Why are chestnuts so healthy?
Almost no-one can resist the smell of roasted chestnuts and the good news is: you’re advised to dig in. “Chestnuts are tasty, healthy and regional,” says nutritionist Ewa Heimerdinger. They are low on fat, high on protein and contain many complex carbohydrates that keep you feeling full for longer – making them the ideal snack for an energy boost in between meals.
Vitamin C that is important for the immune system.
vitamin C, which strengthens the immune system.
Minerals such as potassium and magnesium, both of which aid metabolism.
Other advantages of chestnuts
Chestnuts contain relatively few calories (171 kcal per 100 g) and don’t lie heavily on the stomach. That’s because their high starch content makes them easily digestible. They're also rich in fibre, which improves intestinal activity. The nutritional goodness is also well preserved because chestnuts are often only minimally processed. And as if that weren't enough: chestnuts are also said to make you happy. Their amino acid, tryptophane, helps the body to produce serotonin, the "happiness hormone". The effect is similar to that of chocolate.
Seasonal & regional
Autumn and winter wouldn’t be the same without chestnuts. They belong to the family of sweet chestnuts of which there are several hundred varieties. The surprising thing is that sweet chestnut trees thrive not only in the south of Switzerland. Thanks to a mild climate and favourable geology, the largest area of sweet chestnut trees north of the Alps is found by the Walensee lake in the canton of St. Gallen: Pro Kastanie Murg.
Buy fresh and store correctly
Although chestnuts were once an important staple for the poor, the “bread from the trees” gradually began to wane in significance. However, now that consumers and producers are taking a renewed interest in old and native products, chestnuts are experiencing a comeback and are seen as a delicacy.
Buying chestnuts: the skin must be shiny and smooth
When buying chestnuts in the shop or at a market, you can recognise good quality by a shiny and smooth skin. If the skin is dull, the fruit is old and dry. There should also be no sign of any worm holes in the skin.
Store correctly to keep longer
Fresh chestnuts keep at room temperature for a week; in a plastic bag in the refrigerator for a month. You can also freeze chestnuts unpeeled. They should be used within 6 months.
Tasty alternative for coeliacs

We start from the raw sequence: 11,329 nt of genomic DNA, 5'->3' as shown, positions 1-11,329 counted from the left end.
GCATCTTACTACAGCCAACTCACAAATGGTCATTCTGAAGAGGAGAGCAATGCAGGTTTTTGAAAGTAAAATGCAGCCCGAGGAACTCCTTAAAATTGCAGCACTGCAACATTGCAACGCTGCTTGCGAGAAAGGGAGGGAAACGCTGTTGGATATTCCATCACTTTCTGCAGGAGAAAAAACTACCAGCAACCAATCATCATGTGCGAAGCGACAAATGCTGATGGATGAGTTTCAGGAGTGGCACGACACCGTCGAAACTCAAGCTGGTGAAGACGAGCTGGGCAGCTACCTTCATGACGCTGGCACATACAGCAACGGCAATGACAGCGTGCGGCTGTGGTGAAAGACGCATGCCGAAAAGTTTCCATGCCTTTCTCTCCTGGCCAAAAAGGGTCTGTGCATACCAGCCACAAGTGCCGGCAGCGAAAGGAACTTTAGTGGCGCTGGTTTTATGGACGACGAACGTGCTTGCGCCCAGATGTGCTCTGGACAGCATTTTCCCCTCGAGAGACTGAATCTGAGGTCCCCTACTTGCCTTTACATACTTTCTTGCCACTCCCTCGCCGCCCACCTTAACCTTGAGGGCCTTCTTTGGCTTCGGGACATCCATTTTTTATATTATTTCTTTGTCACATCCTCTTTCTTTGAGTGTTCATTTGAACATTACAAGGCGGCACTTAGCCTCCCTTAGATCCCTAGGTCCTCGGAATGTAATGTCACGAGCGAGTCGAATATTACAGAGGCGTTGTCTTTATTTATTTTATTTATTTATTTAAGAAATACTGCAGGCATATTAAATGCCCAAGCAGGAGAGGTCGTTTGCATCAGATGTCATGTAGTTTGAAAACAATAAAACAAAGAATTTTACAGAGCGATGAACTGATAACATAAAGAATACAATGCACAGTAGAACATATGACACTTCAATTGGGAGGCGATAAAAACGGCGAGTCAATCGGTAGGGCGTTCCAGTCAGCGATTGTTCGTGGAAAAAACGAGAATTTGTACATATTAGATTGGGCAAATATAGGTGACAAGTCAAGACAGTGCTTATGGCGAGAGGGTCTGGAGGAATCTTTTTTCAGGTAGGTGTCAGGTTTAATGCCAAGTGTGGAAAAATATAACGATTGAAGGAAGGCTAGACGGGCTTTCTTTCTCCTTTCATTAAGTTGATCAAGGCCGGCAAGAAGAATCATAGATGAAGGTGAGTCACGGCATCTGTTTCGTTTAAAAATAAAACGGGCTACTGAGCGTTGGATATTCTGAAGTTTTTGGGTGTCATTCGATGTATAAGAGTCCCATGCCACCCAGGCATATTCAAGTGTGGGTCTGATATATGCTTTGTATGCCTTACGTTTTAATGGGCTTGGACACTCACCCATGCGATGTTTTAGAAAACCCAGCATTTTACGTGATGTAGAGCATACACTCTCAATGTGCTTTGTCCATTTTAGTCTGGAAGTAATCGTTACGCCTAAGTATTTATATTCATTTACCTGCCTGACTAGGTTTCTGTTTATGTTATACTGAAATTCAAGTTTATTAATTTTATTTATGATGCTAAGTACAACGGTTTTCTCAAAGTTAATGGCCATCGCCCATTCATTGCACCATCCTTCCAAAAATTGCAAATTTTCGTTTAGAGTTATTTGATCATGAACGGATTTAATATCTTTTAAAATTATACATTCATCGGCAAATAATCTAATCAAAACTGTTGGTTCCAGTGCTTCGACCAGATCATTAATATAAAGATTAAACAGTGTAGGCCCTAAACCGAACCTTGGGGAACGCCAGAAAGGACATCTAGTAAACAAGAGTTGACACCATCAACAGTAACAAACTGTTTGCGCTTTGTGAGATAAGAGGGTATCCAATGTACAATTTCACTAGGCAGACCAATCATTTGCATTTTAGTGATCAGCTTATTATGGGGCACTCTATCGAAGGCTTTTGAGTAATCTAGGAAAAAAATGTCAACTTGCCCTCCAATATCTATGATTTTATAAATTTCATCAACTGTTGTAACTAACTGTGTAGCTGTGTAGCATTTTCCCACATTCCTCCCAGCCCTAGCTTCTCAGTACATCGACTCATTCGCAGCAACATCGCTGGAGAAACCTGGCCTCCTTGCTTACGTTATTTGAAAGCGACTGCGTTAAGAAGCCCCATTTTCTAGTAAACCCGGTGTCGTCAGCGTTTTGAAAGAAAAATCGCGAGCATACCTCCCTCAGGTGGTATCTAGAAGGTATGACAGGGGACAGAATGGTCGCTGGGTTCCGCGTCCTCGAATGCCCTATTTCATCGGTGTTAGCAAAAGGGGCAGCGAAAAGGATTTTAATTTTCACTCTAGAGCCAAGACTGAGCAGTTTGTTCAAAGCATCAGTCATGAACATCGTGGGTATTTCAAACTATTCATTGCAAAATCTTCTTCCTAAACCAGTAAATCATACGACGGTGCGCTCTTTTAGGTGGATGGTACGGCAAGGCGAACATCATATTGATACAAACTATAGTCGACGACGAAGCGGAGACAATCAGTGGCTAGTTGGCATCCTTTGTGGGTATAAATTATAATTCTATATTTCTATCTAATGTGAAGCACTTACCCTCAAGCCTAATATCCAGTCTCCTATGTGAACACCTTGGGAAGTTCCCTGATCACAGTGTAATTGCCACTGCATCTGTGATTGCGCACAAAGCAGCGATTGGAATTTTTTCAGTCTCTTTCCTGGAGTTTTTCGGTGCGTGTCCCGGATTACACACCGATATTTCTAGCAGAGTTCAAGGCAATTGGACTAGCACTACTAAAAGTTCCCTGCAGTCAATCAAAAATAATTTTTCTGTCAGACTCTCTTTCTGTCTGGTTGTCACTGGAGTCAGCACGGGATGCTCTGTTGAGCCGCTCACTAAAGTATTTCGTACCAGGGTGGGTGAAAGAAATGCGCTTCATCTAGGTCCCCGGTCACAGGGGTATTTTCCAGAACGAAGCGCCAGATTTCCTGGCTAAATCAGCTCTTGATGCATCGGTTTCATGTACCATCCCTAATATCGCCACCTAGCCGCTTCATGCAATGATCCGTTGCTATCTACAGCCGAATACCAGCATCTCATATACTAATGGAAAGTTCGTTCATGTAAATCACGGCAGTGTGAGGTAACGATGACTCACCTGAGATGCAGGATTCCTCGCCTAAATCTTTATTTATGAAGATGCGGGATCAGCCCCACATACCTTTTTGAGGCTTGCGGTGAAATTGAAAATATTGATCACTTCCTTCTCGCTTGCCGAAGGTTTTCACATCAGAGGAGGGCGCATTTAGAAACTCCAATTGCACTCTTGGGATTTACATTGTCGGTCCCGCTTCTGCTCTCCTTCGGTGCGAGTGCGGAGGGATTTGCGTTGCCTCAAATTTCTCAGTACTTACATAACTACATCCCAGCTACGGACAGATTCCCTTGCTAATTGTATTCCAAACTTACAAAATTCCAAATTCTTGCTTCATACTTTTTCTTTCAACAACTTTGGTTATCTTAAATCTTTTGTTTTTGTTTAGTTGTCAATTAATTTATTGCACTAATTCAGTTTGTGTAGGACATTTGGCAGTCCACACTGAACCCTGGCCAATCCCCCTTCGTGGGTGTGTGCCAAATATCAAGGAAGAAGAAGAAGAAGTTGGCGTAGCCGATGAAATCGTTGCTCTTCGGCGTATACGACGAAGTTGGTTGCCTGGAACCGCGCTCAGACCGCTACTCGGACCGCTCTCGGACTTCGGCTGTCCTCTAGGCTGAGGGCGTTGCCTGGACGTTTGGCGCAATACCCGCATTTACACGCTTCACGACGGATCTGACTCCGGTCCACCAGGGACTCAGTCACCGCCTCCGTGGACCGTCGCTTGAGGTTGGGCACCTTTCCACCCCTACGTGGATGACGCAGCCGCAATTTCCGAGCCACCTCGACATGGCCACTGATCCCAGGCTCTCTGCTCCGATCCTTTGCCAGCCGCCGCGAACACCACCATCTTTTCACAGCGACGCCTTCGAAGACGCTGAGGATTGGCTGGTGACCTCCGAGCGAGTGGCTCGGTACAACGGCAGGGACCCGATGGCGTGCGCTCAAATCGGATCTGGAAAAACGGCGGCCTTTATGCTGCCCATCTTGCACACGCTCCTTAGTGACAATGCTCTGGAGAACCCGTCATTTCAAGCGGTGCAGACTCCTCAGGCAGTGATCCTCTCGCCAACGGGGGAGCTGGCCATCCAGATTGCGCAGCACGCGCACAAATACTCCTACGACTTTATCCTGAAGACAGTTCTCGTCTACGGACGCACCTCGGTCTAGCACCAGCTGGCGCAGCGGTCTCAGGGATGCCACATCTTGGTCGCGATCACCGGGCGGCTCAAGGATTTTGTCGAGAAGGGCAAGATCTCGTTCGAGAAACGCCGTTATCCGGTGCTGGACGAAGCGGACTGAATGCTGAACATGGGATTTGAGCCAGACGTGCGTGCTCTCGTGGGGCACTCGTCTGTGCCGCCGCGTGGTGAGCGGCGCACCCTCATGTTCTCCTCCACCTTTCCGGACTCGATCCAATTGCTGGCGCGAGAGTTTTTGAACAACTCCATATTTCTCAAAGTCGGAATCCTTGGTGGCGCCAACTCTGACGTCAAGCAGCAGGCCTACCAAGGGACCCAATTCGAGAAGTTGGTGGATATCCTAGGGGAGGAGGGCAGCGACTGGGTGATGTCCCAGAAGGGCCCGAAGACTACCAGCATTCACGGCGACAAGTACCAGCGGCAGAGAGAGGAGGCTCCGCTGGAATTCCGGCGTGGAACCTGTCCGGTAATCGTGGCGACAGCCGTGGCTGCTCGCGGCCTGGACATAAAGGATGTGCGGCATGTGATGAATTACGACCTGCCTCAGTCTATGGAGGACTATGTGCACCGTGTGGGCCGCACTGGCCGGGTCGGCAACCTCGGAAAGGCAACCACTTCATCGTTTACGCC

Chestnuts can be used as an ingredient in a wide range of foods: polenta and purée, honey and jam. There's also chestnut beer and chestnut coffee. And sufferers of coeliac disease can try chestnut flour. It is gluten-free and can be used for all kinds of baking products – bread, brownies, and the trendy chestnut cake.
Chestnuts are loved by all when roasted in their skins. Most people get them from the chestnut stand – but you can also do it yourself at home:
- Im Kombisteamer: Marroni einschneiden, ca. 20 Minuten bei 200 Grad Heissluft mit Dampf backen.
- Im Backofen: 30 Minuten im Wasser einlegen, einschneiden und ca. 15-20 Minuten im 200 Grad warmen Ofen (Oben- und Unterhitze) backen.
- Kugelgrill: 30 Minuten im Wasser einlegen, auf gelochtes Pizzablech, 10-15 Minuten bei ca. 200 Grad backen.
- Combi steamer: make a deep cut on the round side of each chestnut and cook for around 20 minutes at 200 degrees using hot air plus steam.
- Oven: soak in water for 30 minutes, make a deep cut on the round side of each chestnut and roast for around 15-20 minutes at 200 degrees (top and bottom heat).
- Kettle grill: soak in water for 30 minutes, arrange on a pizza pan with holes, roast for 10-15 minutes at around 200 degrees.
Make Swiss ‘Vermicelles’ yourself
Do you prefer to eat chestnuts as a dessert? Shop-bought ‘Vermicelles’ is often over-sweetened and makes you instantly full. An alternative is to make your own – which is really easy: bring a little milk to the boil, add peeled and cooked chestnuts and a pinch of sugar, and blend with a mixer into a smooth consistency. Leave to cool, and flavour with Cognac or schnapps if desired. Pass the mixture through a ‘Vermicelles’ press.